A federal court in the Southern District of Florida has permanently enjoined a West Palm Beach tax return preparer and her business from preparing federal income tax returns for others, the Justice Department announced today. According to the court’s order, it issued the injunction in response to violations of a prior order in the case that had allowed the preparer and her business to prepare returns subject to certain restrictions.
In April 2017, the United States filed a complaint against Lena D. Cotton and Professional Accounting LDC LLC, that alleged the defendants prepared returns with improper education credits, manipulated filing statuses, and improper vehicle deductions, among other issues. In November 2017, the court permanently enjoined both defendants from this and other specific conduct and required defendants to engage a “neutral monitor” to “determin[e] and/or secur[e] compliance” with injunction.
In an August 2019 order, the court held Cotton and Professional Accounting LDC in contempt of the November 2017 order and “imposed additional limits on [d]efendants’ operations[,]” including restrictions on the number and type of returns they could prepare. The order stated that “[t]hese new restrictions are [d]efendants’ final opportunity” and that the remedy for any further violations “shall be a permanent ban on tax return preparation.”
On Jan. 27, 2021, the court issued an order holding defendants in contempt a second time. According to the order, defendants “have attempted to circumvent the terms of the injunction” and subsequent orders “and have, in some cases, violated the restrictions placed upon them by those [o]rders.” In particular, the court found that Cotton and Professional Accounting LDC “in effect . . . employ[ed] and overs[aw]” other individuals and entities who prepared prohibited returns out of Professional Accounting LDC’s West Palm Beach office, with Cotton and Professional Accounting LDC “retaining a great deal of the profits.” In light of previous violations by Cotton and Professional Accounting LDC, the court found that “any remedy short of a permanent injunction on return preparation is inadequate.”
In addition, the court barred Cotton and Professional Accounting LDC from selling their customer lists to certain non-party individuals or entities, citing the “significant risk” that any such sale could be an “attempt to perpetuate” the “fraudulent schemes” employed by defendants. According to the order, defendants “in effect . . . employ[ed] and overs[aw]” these non-parties and both “individually and through [the non-parties]” attempted to evade and/or violate the restrictions imposed by the injunction and ensuing orders. The order states, “the evidence tends to support a finding that [the non-parties] were aware of” the restrictions that had been placed on defendants and that “most of them worked in active concert or participation” with defendants.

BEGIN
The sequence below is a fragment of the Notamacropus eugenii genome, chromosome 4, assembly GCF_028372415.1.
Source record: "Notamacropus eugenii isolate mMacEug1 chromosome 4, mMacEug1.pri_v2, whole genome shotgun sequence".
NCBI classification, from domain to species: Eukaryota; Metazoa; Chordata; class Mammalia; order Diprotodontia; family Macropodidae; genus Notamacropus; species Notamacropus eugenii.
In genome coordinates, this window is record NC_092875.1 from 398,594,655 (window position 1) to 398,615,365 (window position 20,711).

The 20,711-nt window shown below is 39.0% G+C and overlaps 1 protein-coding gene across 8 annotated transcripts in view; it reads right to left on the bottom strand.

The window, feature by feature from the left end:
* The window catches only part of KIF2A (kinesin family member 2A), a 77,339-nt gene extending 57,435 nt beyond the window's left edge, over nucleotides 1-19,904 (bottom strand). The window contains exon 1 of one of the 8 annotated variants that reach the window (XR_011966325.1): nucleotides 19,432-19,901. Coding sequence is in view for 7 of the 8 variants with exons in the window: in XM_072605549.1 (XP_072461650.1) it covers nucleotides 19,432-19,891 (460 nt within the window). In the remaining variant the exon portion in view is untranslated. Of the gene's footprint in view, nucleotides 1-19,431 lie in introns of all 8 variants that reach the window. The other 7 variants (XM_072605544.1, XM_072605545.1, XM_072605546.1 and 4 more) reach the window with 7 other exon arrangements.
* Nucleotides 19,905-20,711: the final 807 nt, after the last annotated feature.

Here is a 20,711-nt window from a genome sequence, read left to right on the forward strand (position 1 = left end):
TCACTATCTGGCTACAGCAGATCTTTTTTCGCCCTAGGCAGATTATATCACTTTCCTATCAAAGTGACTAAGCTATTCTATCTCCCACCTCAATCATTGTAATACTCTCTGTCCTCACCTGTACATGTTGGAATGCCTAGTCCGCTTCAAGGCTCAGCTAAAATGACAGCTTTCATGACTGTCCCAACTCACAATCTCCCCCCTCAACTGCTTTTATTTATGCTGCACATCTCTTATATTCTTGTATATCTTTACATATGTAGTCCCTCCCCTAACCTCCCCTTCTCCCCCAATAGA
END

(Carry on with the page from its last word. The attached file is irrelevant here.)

The order specifically names the following individuals and entities: Anthony Boone, Donellar Wims-Boone, Latesha Temple, Melissa Morgan-Wright, Kelly Dunlop, Matthew Dunlop, Richard Wise, Professional Accounting by R&K, Professional Accounting by MM, and Temple Financial Solutions. The order finds that Morgan-Wright founded Professional Accounting by MM. It further finds that Wise and Kelly Dunlop formed Professional Accounting by R&K, and that Matthew Dunlop and Wims-Boone are also “involved with” that entity. Additionally, the order finds that Temple formed Temple Financial Solutions, and Boone prepared tax returns using Temple Financial System’s federal preparer identification. According to the order, Boone, Wims-Boone, Temple, Morgan-Wright, and Kelly and Matthew Dunlop all “previously worked in some capacity for [defendants],” and Wise is a former customer.
According to the order, defendant Cotton referred customers to Temple Financial Solutions, Professional Accounting by MM, and Professional Accounting by R&K, all three of which operated out of defendant Professional Accounting LDC’s office. The order notes that “[a]s of May 13, 2020, approximately 80% of the returns filed in 2020” by the non-parties “were for customers that previously used [d]efendants as their return preparer.” The order notes that “customers who previously had returns prepared by [d]efendants may have thought they were returning to [d]efendants’ business.” In addition, according to the order, defendants “retained a great deal of the profits” on the returns prepared by the non-parties and at least some of the non-parties were compensated by defendants like employees.
Return preparer fraud is one of the IRS’ Dirty Dozen Tax Scams and taxpayers seeking a return preparer should remain vigilant (more information can also be found here). The IRS has information on its website for choosing a tax preparer and has launched a free directory of federal tax preparers. In addition, IRS Free File, a public-private partnership, offers free online tax preparation and filing options on IRS partner websites for individuals whose adjusted gross income is under $72,000. For individuals whose income is over that threshold, IRS Free File offers electronical federal tax forms that can be filled out and filed online for free.
In the past decade, the Department of Justice’s Tax Division has obtained injunctions against hundreds of unscrupulous tax preparers. Information about these cases is available on the Justice Department website. An alphabetical listing of persons enjoined from preparing returns and promoting tax schemes can be found on this page. If you believe that one of the enjoined persons or businesses may be violating an injunction, please contact the Tax Division with details.